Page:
Editor’s Note: This post originally appeared in the Answering AI editorial section of our newsletter. Subscribe to the newsletter to get exclusive insights and resources twice weekly (usually Tuesday/Thursday), as well as select promotions.
Today’s Question: How will AI transform journalism, writing and content marketing?
This is one I think about, a lot.
My dad worked for The Cleveland Plain Dealer when I was growing up. I remember as a kid waking up with him in the early morning hours to deliver papers. And, every once in awhile, getting to walk through the old printing press downtown when it was churning out the next day’s publication. The smell of the ink, and the sounds of press, are etched in my mind.
Back then The Plain Dealer had 300+ reporters. Through years of attrition due to the rapidly evolving financial and advertising landscapes, the paper is now down to a few dozen.
Years later, I went to college to become a doctor. After one quarter of my freshmen year it became very obvious that wasn’t the right path for me. So, I turned to the one thing I knew I loved to do, write. I found my way into the E.W. Scripps School of Journalism at Ohio University.
While I didn’t go into traditional journalism out of school, I immediately put the skills I’d learned to work creating content for brands, before my friend Joe Pulizzi gave our industry the term content marketing.
After five years at another marketing agency, I started my own, PR 20/20, in 2005. For nearly 15 years we’ve hired journalism school graduates and helped grow businesses through brand storytelling.
Along the way I’ve watched journalism, as an industry and profession, decline. Not because it isn’t needed—it’s needed more than ever—but because the business model that sustained it couldn’t adapt fast enough.
Now, the industry faces a new challenge, the intelligent automation of writing. And it’s not coming, it’s here.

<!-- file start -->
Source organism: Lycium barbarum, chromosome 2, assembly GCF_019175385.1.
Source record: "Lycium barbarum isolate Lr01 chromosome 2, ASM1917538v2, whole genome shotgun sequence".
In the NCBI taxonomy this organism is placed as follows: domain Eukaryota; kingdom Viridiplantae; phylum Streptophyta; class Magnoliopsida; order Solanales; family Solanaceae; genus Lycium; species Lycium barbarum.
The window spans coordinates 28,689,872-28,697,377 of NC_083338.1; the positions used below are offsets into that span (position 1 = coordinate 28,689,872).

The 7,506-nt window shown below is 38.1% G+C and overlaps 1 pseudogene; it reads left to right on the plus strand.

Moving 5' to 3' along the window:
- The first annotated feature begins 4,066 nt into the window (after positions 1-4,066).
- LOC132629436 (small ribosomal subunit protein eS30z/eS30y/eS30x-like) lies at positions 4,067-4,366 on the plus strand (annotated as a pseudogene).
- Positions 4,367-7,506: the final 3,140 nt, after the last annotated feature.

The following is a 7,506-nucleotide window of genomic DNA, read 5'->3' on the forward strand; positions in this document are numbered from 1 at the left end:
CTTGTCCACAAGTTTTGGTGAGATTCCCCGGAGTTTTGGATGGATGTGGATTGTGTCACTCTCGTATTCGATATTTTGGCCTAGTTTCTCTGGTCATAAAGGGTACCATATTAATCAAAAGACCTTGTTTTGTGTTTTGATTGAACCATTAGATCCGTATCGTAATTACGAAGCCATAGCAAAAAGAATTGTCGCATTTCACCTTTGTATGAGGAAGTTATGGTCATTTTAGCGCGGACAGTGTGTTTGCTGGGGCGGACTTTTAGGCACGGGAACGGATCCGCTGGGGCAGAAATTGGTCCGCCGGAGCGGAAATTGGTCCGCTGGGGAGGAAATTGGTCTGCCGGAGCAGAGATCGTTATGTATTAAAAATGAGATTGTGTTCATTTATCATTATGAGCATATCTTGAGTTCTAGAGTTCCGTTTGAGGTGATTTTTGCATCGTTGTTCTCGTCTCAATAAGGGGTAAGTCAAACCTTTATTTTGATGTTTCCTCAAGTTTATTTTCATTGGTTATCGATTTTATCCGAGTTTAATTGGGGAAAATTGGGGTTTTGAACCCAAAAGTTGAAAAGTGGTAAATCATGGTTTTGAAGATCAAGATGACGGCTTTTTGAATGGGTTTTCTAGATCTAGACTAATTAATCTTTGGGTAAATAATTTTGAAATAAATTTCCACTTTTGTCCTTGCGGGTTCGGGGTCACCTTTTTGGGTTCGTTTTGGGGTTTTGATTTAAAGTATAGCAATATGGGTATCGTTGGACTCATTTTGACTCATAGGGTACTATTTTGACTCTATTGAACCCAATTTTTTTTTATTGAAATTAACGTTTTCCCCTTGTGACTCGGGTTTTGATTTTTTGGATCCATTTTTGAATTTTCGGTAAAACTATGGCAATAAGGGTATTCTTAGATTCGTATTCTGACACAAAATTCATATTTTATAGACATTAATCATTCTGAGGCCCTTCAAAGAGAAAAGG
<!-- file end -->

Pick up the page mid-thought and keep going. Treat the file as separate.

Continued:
Major media companies, including The Washington Post, The Associated Press, BBC, The New York Times and The Wall Street Journal are using Natural Language Generation (NLG) technology to write earnings reports, sports stories and election results, and leveraging machine learning to enhance human writers through the discovery and analysis of data.
But, it’s not only available to massive media properties. Earlier this week, my agency introduced NLG-powered solutions to automate the writing of press releases and marketing performance reports.
So, to go back to the question of how AI will change writing, the technology exists for media outlets and brands to publish formulaic and data-driven content at scale once a HUMAN creates the templates to do it. That’s how we’re doing press releases, and how the media are using machines to write stories.
Is it AI? Not really. But, it is intelligent automation at a scale with which humans can’t compete. And that’s really all that matters.
But, the story is just starting. As we learned with the introduction of GPT-2 in February, machines are getting smarter, and true AI is being used to generate content with minimal human involvement.
We’re going to be talking, and writing, a lot more about the future of journalism and writing here, but, in the meantime, I highly recommend you read Will AI Save Journalism—or Kill It? over at Knowledge@Wharton.
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Paul Roetzer is founder and CEO of Marketing AI Institute. He is the author of Marketing Artificial Intelligence (Matt Holt Books, 2022) The Marketing Performance Blueprint (Wiley, 2014) and The Marketing Agency Blueprint (Wiley, 2012); and creator of the Marketing AI Conference (MAICON).